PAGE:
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Jun 27, 2005 6:38 pm

You are fired for not hitting your AUM goals for first year?<?:namespace prefix = o ns = "urn:schemas-microsoft-com:office:office" />

 Had first interview, taken all tests for RJ and going on second interview shortly. My AUM for first year is 4 mill, if I do not hit that number - fired.

As such have questions on following-

Will I be able to continue to work in field or does RJ make you sign a non-compete type of agreement for certain period of time?

Will I owe the company back for training?

If I continue in field will I be able to bring the clients I brought into RJ over to next firm

What position are you in as far as other companies are concerned?

Many applications ask if you have ever been fired as such will another firm even take a chance on you? 

Basically if I don't hit my numbers that first year with RJ do most doors close with other firms?

Plan on working tail off however like to know the negative side also. 

Jun 27, 2005 7:01 pm

[quote=logan]

You are fired for not hitting your AUM goals for first year?<o:p></o:p>

 Had first interview, taken all tests for RJ and going on second interview shortly. My AUM for first year is 4 mill, if I do not hit that number - fired.

As such have questions on following-

Will I be able to continue to work in field or does RJ make you sign a non-compete type of agreement for certain period of time?

Will I owe the company back for training?

If I continue in field will I be able to bring the clients I brought into RJ over to next firm

What position are you in as far as other companies are concerned?

Many applications ask if you have ever been fired as such will another firm even take a chance on you? 

Basically if I don't hit my numbers that first year with RJ do most doors close with other firms?

<>Plan on working tail off however like to know the negative side also.  [/quote]

There are legal prescedents that hold that non-compete agreements are a form of slavery--most firms are very very very careful about enforcing them.  Put yourself in RJ's shoes---does it make sense that they could win a case if they terminate your employment with them then bar you from working for anyone else?

Now, if you leave them......

Ditto reimbursement for training--they're canning you, that's enough.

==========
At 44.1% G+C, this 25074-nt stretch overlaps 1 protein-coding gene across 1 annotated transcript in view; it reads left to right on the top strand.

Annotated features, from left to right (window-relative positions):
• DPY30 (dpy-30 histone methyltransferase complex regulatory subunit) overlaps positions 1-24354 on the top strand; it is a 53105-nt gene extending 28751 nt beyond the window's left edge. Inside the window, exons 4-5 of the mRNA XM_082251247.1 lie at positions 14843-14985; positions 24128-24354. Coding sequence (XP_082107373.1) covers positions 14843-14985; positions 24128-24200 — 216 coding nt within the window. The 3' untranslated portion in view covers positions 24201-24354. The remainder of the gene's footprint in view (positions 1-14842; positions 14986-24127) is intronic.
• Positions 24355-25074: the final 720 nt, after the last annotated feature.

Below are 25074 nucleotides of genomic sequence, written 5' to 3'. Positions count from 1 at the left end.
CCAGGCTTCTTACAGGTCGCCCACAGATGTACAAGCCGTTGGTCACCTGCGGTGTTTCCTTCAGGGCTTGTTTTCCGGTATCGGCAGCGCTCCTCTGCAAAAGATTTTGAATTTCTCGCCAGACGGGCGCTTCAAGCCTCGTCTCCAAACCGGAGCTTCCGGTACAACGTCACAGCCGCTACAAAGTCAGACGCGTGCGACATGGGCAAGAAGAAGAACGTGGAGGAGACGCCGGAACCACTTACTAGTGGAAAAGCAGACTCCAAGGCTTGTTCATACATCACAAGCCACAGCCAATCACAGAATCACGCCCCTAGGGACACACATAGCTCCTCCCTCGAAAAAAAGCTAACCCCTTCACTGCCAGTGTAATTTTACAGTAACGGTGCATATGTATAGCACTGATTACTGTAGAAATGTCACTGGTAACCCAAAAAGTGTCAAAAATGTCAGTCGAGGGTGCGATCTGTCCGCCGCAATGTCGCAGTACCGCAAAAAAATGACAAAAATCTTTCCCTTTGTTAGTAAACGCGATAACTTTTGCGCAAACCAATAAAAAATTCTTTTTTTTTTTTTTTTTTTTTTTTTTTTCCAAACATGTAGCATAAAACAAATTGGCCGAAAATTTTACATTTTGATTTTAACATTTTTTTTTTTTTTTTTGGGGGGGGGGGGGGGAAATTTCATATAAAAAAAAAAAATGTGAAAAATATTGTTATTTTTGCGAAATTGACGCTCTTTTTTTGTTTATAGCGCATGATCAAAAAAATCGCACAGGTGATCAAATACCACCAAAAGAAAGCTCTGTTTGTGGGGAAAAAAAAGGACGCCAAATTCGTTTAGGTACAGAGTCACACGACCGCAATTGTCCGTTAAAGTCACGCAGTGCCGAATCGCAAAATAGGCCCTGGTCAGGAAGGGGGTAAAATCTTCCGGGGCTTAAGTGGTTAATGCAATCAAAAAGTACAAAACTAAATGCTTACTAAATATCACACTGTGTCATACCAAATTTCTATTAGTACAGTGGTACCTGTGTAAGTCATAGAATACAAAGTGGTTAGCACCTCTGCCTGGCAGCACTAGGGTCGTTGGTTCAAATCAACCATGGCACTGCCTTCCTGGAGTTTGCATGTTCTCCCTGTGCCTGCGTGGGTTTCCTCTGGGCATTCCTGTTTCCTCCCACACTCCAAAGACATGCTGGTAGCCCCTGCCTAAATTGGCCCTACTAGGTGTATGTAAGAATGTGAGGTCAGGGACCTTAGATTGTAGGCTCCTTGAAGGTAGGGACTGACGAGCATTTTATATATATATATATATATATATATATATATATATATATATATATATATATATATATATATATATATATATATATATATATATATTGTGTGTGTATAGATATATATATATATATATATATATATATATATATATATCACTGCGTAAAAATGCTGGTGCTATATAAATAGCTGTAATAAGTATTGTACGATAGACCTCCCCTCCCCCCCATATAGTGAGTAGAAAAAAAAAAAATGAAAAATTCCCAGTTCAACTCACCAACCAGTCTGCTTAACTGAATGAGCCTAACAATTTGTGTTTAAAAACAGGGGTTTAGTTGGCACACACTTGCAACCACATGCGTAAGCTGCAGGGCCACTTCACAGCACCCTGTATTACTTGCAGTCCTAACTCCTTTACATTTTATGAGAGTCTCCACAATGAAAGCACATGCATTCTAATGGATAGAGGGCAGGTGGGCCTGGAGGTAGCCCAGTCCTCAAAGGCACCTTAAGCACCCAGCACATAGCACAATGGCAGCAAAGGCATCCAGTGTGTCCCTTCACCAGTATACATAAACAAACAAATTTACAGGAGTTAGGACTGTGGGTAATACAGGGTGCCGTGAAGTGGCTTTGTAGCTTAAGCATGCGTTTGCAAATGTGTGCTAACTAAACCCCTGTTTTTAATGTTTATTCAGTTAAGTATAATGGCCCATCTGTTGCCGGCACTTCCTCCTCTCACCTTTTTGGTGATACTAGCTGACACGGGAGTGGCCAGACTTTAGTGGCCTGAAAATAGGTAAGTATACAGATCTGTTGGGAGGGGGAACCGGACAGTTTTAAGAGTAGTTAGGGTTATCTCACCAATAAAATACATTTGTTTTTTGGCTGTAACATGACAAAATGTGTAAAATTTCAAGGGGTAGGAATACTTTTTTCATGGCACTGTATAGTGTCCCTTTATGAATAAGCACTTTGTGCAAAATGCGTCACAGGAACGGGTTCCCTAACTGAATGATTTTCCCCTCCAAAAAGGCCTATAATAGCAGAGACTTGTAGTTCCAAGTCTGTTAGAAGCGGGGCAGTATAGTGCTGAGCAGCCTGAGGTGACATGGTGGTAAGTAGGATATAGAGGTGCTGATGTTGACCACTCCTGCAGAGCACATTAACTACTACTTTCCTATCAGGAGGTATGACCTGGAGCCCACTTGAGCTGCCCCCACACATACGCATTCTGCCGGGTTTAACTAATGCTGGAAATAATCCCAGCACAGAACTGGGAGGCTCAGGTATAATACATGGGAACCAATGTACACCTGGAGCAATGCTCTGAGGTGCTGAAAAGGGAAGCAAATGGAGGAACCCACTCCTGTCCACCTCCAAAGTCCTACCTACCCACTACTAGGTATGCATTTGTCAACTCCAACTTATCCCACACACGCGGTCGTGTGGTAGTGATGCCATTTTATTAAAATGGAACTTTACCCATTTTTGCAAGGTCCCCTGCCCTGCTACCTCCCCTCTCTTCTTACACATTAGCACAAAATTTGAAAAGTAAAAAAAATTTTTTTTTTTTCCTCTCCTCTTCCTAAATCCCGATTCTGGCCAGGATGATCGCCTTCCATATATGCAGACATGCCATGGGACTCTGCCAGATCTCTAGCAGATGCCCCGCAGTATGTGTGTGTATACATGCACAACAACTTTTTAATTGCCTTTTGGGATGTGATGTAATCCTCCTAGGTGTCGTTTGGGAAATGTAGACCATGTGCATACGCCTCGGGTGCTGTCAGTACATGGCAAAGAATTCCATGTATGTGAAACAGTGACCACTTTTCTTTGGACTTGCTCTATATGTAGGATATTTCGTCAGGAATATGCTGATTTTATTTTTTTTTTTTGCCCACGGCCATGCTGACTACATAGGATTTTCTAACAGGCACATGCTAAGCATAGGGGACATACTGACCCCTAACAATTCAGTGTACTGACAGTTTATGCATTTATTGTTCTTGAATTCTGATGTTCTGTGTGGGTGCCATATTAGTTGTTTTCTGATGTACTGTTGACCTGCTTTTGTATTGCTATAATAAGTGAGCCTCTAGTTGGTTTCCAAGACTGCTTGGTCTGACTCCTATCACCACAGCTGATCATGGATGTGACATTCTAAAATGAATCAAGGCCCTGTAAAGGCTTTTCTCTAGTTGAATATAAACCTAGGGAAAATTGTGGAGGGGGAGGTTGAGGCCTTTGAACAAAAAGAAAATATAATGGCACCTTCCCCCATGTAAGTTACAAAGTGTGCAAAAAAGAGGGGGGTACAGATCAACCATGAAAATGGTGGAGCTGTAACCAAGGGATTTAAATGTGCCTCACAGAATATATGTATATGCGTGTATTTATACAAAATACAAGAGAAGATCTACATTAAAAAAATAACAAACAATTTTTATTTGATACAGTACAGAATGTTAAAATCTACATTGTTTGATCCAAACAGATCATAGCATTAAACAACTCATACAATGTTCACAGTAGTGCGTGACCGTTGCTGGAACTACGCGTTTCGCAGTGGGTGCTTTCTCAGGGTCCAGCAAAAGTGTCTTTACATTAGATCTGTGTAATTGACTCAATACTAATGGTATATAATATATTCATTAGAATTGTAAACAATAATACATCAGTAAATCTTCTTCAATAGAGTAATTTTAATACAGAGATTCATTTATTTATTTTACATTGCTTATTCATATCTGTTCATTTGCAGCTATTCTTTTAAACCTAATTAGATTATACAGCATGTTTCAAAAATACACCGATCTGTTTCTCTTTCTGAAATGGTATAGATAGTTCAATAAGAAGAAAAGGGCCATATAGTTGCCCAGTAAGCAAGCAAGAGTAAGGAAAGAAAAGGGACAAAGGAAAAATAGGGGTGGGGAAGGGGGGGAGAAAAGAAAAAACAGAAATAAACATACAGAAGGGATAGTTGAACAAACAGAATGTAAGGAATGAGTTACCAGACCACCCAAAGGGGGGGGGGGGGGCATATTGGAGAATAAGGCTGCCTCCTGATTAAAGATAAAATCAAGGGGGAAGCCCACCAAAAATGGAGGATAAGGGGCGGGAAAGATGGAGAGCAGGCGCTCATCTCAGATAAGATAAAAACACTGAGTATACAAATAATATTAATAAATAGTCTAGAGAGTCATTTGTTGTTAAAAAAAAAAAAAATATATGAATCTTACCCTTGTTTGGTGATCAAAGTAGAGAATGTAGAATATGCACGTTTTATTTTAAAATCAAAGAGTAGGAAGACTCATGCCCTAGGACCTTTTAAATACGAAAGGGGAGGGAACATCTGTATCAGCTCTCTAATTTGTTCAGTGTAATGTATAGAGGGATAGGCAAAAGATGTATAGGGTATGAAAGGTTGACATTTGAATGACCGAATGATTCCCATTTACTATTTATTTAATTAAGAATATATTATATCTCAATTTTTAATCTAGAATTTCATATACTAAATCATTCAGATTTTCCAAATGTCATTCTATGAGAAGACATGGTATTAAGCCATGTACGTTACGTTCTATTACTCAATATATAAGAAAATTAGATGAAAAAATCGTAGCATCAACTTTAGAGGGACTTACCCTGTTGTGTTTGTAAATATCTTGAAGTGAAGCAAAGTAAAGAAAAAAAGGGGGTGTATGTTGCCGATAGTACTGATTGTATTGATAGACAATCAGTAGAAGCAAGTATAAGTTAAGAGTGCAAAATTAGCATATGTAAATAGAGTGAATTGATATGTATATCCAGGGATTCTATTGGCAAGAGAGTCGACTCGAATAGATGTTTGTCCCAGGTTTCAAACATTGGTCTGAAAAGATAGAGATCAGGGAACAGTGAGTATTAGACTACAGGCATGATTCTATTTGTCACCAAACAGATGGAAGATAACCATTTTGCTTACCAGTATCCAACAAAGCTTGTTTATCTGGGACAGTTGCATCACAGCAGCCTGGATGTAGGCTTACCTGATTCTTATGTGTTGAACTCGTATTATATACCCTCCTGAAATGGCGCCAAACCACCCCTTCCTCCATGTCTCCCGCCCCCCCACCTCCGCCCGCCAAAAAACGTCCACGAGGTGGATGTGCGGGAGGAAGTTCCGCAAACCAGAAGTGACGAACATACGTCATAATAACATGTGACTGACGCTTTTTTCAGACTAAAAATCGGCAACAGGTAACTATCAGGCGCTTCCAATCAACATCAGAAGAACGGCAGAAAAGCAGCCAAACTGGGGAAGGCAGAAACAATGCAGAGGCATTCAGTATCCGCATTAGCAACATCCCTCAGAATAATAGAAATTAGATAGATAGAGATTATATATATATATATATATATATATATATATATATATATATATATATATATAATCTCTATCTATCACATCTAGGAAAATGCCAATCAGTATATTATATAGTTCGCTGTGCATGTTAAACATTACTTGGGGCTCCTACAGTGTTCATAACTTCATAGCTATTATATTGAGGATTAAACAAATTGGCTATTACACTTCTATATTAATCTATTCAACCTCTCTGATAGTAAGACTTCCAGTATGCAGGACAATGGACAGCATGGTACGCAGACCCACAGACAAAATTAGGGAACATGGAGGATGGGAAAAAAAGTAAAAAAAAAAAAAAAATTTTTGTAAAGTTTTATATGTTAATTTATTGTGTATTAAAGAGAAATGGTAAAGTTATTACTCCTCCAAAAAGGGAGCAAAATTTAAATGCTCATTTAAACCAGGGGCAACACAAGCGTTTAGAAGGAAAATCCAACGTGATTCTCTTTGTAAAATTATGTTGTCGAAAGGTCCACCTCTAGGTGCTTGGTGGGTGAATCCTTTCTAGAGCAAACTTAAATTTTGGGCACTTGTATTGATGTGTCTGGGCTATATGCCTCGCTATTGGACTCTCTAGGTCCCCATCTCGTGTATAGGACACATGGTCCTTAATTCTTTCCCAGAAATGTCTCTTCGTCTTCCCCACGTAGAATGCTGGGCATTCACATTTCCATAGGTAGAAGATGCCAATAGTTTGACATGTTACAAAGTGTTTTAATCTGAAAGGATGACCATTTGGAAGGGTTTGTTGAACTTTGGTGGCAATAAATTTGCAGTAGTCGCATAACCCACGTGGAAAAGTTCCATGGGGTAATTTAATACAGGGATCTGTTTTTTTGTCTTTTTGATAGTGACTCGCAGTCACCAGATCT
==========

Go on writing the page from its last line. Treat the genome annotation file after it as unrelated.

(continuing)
Can you take your book elsewhere?  Courts routinely rule that that is up to the client.  You have to be very careful not to solicit their moving their assets to your new firm BEFORE you leave voluntarily.  Again if they can you they would have a hell of a time preventing you from actively soclicting your clients.  For that matter they cannot prevent you from prospecting among any other broker's clients.

There are NASD rules that say that a broker can be responsible for any cause of action by a client for two years following their leaving the business for any reason--so what could happen, theoretically, is a client who you left behind files an arbitrtion demand and you suddenly find yourself finding it very convenient to be cooperative with RJ.

How do other companies view somebody who was fired by a fellow broker/dealer?  Well, it's certainly going to be a topic of a lot of conversation--both between you and whomever you're talking too but also up and down the chain of command.

Decision makers know that people get cut free--it happens in their own firms too.  It is understood that everybody has a reason (excuse) for their failure--that reason will be listened to and considered.  It will be a classic selling opportunity--be sure to NOT blast your former firm, or anybody on its team.

I think a great line is to explain that as it turned out several of those who you felt would become clients already had accounts with RJ so you were blocked from having them as a client--but that means that you're going to have to open some accounts pretty quickly.  It can't be that all of those big accounts that you were disappointed were already with RJ decided to stay there in spite of your freedom to open them where you are.

But all this talk is negative--not a good way to go into the business planning what to do when you get fired.
Jun 27, 2005 8:30 pm

Nice post Put.   I’m serious…



If you got fired I think you would be able to switch to another firm
with lower hurdles, but not a bigger firm with bigger hurdles. 
Obviously if you can’t bring in 4 mill a year with RJ, Smith Barney or
Merrill is not going to expect you to be able meet their 7.5 mil/year
hurdle so they won’t hire you.  Not sure what firms out their have
hurdles lower than 4 mill/year, maybe indy or something. 



Like you mentioned though just work your ass off and you won’t have to worry about it.  GOOD LUCK!!!